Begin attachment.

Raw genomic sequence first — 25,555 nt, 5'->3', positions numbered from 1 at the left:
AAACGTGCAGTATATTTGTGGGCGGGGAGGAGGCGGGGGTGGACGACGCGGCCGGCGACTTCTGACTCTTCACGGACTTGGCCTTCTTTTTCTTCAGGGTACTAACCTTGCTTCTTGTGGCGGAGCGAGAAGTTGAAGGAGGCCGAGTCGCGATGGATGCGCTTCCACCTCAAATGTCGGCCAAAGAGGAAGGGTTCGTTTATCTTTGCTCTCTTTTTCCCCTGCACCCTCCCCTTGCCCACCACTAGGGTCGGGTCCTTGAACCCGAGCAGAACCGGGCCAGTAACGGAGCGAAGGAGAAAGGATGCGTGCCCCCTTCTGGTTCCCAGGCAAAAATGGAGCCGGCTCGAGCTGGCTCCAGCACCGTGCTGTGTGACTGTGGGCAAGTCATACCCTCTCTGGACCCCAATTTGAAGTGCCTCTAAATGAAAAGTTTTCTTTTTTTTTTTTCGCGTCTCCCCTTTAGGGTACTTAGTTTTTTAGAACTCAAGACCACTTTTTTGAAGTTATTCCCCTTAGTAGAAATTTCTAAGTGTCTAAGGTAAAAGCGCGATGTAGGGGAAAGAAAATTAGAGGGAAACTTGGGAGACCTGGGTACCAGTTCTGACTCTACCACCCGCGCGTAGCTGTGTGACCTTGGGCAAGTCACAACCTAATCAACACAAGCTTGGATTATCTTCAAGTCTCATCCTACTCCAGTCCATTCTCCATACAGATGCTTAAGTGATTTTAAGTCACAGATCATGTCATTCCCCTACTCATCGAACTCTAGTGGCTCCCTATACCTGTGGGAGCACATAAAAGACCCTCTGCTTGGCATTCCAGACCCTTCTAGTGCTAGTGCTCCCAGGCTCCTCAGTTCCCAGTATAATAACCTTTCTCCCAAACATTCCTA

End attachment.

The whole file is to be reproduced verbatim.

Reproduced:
Raw genomic sequence first — 25,555 nt, 5'->3', positions numbered from 1 at the left:
AAACGTGCAGTATATTTGTGGGCGGGGAGGAGGCGGGGGTGGACGACGCGGCCGGCGACTTCTGACTCTTCACGGACTTGGCCTTCTTTTTCTTCAGGGTACTAACCTTGCTTCTTGTGGCGGAGCGAGAAGTTGAAGGAGGCCGAGTCGCGATGGATGCGCTTCCACCTCAAATGTCGGCCAAAGAGGAAGGGTTCGTTTATCTTTGCTCTCTTTTTCCCCTGCACCCTCCCCTTGCCCACCACTAGGGTCGGGTCCTTGAACCCGAGCAGAACCGGGCCAGTAACGGAGCGAAGGAGAAAGGATGCGTGCCCCCTTCTGGTTCCCAGGCAAAAATGGAGCCGGCTCGAGCTGGCTCCAGCACCGTGCTGTGTGACTGTGGGCAAGTCATACCCTCTCTGGACCCCAATTTGAAGTGCCTCTAAATGAAAAGTTTTCTTTTTTTTTTTTCGCGTCTCCCCTTTAGGGTACTTAGTTTTTTAGAACTCAAGACCACTTTTTTGAAGTTATTCCCCTTAGTAGAAATTTCTAAGTGTCTAAGGTAAAAGCGCGATGTAGGGGAAAGAAAATTAGAGGGAAACTTGGGAGACCTGGGTACCAGTTCTGACTCTACCACCCGCGCGTAGCTGTGTGACCTTGGGCAAGTCACAACCTAATCAACACAAGCTTGGATTATCTTCAAGTCTCATCCTACTCCAGTCCATTCTCCATACAGATGCTTAAGTGATTTTAAGTCACAGATCATGTCATTCCCCTACTCATCGAACTCTAGTGGCTCCCTATACCTGTGGGAGCACATAAAAGACCCTCTGCTTGGCATTCCAGACCCTTCTAGTGCTAGTGCTCCCAGGCTCCTCAGTTCCCAGTATAATAACCTTTCTCCCAAACATTCCTA